Marines.Together We Served

Wednesday, November 24, 2010

Taxed to Death

I got to thinking about the tax system in our country. I have known for a long time that those who make the most money pay the most in Federal Income Tax.

Over the years I’ve heard how the “rich” don’t pay their fair share; that they have ways of hiding their money; that they get special tax breaks, while the rest of us poor slobs carry the tax burden! Is this true? Let me fill you in on my research.

In an article written for NPR (National Public Radio) in April of this year, a stunning bit of information is offered: “It turns out that nearly half of all Americans don't have to pay any federal income tax. In 2009, 47 percent of all filers paid nothing. It's a number that's gone up significantly in just a couple of years. Robert Siegel talks to Roberton Williams, who's been crunching the numbers at the Tax Policy Institute in Washington. According to Williams, millions escape filing because their incomes are too low or they're eligible for deductions, credits and exemptions.”

Did you catch that? “In 2009, 47 percent of all filers paid nothing.” Which 47 percent does not pay? “Millions escape filing because their incomes are too low.” Our U.S. population is right at 310 million (or 4.5% of the world’s population). About 200 million are adults eligible to be in the workforce. So roughly 100 million are paying income tax for a nation of 310 million.

So, do the “rich” really get a break? Not according to my research. They have opportunities of protecting their money through investments to a certain degree, but income is income and must be reported. Audits are conducted to make sure income is properly reported and taxes are paid on that income.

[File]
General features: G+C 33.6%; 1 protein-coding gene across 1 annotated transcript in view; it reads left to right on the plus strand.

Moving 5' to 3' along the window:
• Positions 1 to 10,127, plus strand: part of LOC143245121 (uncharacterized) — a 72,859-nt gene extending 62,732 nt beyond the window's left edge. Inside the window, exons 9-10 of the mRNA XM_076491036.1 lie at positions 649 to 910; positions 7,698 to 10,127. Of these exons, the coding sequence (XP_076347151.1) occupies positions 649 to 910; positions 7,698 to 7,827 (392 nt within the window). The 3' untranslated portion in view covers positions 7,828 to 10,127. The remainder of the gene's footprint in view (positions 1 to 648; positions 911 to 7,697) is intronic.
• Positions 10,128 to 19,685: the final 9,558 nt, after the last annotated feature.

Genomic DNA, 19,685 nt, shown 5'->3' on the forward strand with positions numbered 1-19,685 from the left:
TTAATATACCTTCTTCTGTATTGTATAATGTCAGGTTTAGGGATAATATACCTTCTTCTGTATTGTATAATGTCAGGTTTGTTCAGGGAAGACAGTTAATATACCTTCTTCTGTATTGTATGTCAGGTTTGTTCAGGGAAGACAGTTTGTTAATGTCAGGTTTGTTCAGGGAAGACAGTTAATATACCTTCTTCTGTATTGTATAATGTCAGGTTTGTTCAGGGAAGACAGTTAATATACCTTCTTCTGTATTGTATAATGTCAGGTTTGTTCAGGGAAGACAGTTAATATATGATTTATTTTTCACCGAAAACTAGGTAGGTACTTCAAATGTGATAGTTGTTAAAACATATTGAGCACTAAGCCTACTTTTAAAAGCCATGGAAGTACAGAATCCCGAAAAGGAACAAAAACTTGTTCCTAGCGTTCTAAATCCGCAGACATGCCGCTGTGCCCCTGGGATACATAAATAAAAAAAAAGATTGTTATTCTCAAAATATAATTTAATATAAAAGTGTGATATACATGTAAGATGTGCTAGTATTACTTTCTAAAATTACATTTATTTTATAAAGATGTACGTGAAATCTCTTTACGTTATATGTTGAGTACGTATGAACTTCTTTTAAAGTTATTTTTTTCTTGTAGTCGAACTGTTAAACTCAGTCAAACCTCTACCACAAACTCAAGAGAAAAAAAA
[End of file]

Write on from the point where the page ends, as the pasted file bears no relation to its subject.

Are the “rich” paying their fair share? Yes and No. Yes, because they are paying a lot of taxes, and No, because they are paying way more in taxes than the rest of us. In 2008, the top 1% of filers paid 38% of all federal income taxes. To qualify for the top 1% of earners, you needed to have income of at least $380,354. The top 10% of filers with income of $113,799 or more paid 69.9% of the total federal tax burden. News Flash! The top 1% of filers are currently in the 35% tax bracket. For 2011, their tax bracket is scheduled to be increased to 40%.

This is why the “flat tax” is strongly supported by those who are wealthy.

They won’t have to pay as much income tax! How does this work, you say? Simple! Let’s say the government comes up with a flat tax rate of 20%. Everyone, the rich and the not so rich, would pay 20% of their income in taxes. So if Daddy Warbucks makes one hundred million this year – he would pay twenty million in taxes, while at the current rate of 35%, he would pay closer to thirty-five million. Still think the rich should pay more in taxes? Do you really want a flat tax?

Be careful of falling into the “Class Warfare” trap. Politicians are great at using this to their advantage. Those who are not wealthy and are not familiar with big money and how it works, often fall prey to the fires of resentment fostered against those who make a whole lot of money. One of the reasons the United States of America is the great country that it is has to do with the Free Enterprise system, which allows anyone the opportunity to not only earn a living, but to make as much money as they can, given time, talent, and opportunity. Those who make a lot of money are most likely to take that money, reinvest it, which in turn generates business growth, which then creates jobs for the rest of us. When Big Government gets in the way by demanding more taxes from the rich, the money used to reinvest is squirreled away which has the opposite effect: businesses suffer, and jobs are lost. Also, when business owners feel the pinch from the government, they tend to put their profits back into their businesses. Seems like an okay thing to do, except that it raises the cost of the item they are providing, which means you, the paying customer, are paying more for the item. We don’t call that a tax, but it might as well be!